The government will start to issue legal warnings to users of Facebook and Twitter to try and stop them posting comments that could be in contempt of court.
The advisory notes will be sent from the account of the UK’s attorney general Dominic Grieve, @AGO_UK, as the government attempts to tackle new issues raised by members of the public commenting on legal cases and revealing names of suspects.
Previously these warnings were issued to print and broadcast media outlets but there have been recent high-profile cases where members of the public and celebrities have written messages on these sites that could have been in contempt of court.
Grieve said it was important that the government acted now, given the widespread use and reach of these tools.
“Blogs and social media sites like Twitter and Facebook mean that individuals can now reach thousands of people with a single tweet or post. This is an exciting prospect, but it can pose certain challenges to the criminal justice system,” he said.
“In days gone by, it was only the mainstream media that had the opportunity to bring information relating to a court case to such a large group of people that it could put a court case at risk. That is no longer the case, and is why I have decided to publish the advisories that I have previously only issued to the media.”
Grieve stressed that this was not a form of censorship and instead was designed instead to just inform people about the importance of respecting legal procedures for a fair trial.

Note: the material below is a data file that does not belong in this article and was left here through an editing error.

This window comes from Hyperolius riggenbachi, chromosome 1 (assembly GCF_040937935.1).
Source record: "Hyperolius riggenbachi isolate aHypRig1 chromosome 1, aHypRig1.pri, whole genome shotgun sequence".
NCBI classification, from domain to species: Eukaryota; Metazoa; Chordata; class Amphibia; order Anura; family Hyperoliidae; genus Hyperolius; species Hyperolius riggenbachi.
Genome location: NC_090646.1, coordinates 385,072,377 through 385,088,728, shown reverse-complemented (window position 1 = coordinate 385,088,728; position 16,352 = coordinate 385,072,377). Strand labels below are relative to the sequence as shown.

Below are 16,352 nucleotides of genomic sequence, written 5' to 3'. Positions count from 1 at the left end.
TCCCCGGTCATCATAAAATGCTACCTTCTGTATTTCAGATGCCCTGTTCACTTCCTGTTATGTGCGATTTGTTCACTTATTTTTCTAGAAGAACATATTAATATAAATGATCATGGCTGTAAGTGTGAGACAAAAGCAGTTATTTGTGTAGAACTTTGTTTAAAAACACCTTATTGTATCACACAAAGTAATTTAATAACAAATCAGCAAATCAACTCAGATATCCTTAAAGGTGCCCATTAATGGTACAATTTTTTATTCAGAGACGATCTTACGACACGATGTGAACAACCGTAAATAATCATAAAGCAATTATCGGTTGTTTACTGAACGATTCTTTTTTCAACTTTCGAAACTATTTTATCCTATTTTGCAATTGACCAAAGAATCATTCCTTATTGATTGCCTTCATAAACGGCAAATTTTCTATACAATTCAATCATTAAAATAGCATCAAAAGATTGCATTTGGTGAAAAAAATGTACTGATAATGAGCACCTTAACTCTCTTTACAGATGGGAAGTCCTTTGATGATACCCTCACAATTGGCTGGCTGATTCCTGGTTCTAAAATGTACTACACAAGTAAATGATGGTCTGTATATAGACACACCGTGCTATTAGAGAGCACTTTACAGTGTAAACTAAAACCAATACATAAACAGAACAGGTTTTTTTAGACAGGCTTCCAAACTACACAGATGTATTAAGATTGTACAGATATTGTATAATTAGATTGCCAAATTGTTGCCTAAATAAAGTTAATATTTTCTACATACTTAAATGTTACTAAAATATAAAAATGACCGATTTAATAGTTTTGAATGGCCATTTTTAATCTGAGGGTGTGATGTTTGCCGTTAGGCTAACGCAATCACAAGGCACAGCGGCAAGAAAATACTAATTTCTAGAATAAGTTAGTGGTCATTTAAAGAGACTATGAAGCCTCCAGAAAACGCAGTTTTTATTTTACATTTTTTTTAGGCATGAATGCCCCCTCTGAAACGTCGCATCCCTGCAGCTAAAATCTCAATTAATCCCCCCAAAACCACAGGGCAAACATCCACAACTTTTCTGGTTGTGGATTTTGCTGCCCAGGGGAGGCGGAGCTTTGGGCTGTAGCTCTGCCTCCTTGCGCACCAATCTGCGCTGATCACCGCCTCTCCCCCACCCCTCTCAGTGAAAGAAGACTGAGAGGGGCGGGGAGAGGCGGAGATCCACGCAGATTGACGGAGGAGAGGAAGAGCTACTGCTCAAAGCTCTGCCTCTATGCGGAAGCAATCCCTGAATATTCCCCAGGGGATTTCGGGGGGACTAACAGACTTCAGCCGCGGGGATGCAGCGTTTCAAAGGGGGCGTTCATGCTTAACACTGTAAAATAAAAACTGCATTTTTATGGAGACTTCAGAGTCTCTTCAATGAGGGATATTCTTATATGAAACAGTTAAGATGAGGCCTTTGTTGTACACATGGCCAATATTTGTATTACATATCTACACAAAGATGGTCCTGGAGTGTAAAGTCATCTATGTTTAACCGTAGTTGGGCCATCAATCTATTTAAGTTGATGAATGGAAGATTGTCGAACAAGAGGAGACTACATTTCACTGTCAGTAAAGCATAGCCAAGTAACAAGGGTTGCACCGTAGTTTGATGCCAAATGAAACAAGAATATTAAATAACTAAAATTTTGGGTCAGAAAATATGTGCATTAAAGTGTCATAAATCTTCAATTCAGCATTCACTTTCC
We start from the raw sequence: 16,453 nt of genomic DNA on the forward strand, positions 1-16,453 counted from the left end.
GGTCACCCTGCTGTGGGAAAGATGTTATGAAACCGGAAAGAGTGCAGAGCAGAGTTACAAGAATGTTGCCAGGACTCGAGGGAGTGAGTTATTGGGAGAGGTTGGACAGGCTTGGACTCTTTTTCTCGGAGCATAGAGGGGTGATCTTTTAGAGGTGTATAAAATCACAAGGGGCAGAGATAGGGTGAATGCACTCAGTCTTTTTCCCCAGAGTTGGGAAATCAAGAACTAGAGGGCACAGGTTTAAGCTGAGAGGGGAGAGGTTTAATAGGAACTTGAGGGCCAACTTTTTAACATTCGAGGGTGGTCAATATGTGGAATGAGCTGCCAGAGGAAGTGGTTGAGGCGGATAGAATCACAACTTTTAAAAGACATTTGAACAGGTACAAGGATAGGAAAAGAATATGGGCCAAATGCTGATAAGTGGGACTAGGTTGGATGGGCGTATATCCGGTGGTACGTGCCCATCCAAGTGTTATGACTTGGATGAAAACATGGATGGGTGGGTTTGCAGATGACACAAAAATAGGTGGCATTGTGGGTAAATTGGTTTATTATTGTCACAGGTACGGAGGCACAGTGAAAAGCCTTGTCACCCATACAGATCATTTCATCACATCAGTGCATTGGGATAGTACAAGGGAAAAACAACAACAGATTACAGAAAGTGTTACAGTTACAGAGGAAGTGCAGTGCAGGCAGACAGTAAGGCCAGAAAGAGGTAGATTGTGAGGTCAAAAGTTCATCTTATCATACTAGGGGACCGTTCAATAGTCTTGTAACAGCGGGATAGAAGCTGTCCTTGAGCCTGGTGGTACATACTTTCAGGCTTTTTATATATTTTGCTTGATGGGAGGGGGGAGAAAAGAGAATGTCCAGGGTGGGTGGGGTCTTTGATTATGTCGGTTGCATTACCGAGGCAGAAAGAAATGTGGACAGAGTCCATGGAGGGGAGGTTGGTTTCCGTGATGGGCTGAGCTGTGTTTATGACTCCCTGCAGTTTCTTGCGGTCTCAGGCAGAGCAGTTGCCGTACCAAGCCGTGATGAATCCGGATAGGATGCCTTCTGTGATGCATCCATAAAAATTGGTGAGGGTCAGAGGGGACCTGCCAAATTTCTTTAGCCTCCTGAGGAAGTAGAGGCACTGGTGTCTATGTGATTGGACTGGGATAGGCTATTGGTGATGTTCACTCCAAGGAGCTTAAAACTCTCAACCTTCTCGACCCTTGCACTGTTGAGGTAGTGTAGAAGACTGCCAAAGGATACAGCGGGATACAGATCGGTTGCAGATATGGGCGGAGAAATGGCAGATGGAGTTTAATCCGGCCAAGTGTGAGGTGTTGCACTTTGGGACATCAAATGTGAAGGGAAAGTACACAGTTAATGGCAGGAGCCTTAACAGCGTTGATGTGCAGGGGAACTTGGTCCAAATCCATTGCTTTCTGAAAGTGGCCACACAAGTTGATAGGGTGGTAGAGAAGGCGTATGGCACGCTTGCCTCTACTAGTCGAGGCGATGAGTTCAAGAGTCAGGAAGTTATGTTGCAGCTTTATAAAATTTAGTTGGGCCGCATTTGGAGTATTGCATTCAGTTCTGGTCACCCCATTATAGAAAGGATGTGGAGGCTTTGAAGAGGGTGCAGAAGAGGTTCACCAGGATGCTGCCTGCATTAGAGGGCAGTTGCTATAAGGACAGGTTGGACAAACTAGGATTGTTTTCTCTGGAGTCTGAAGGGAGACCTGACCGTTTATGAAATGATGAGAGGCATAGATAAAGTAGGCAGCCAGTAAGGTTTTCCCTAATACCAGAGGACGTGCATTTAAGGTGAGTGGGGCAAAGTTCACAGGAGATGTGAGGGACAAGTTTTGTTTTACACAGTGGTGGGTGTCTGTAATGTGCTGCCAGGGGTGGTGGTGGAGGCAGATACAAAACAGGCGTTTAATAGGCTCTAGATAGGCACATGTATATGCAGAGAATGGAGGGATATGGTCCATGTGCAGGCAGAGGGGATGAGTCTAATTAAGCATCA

“This is not about telling people what they can or cannot talk about on social media; quite the opposite in fact, it’s designed to help facilitate commentary in a lawful way,” he said.
“I hope that by making this information available to the public at large, we can help stop people from inadvertently breaking the law, and make sure that cases are tried on the evidence, not what people have found online.”
The attorney general's Twitter account is not new, but it acknowledged the change today and said that while warnings are issued rarely, they have been on the increase this year.
The Attorney General's Office normally issues about five advisories a year on average, although we have issued ten this year— Attorney General (@AGO_UK) December 4, 2013
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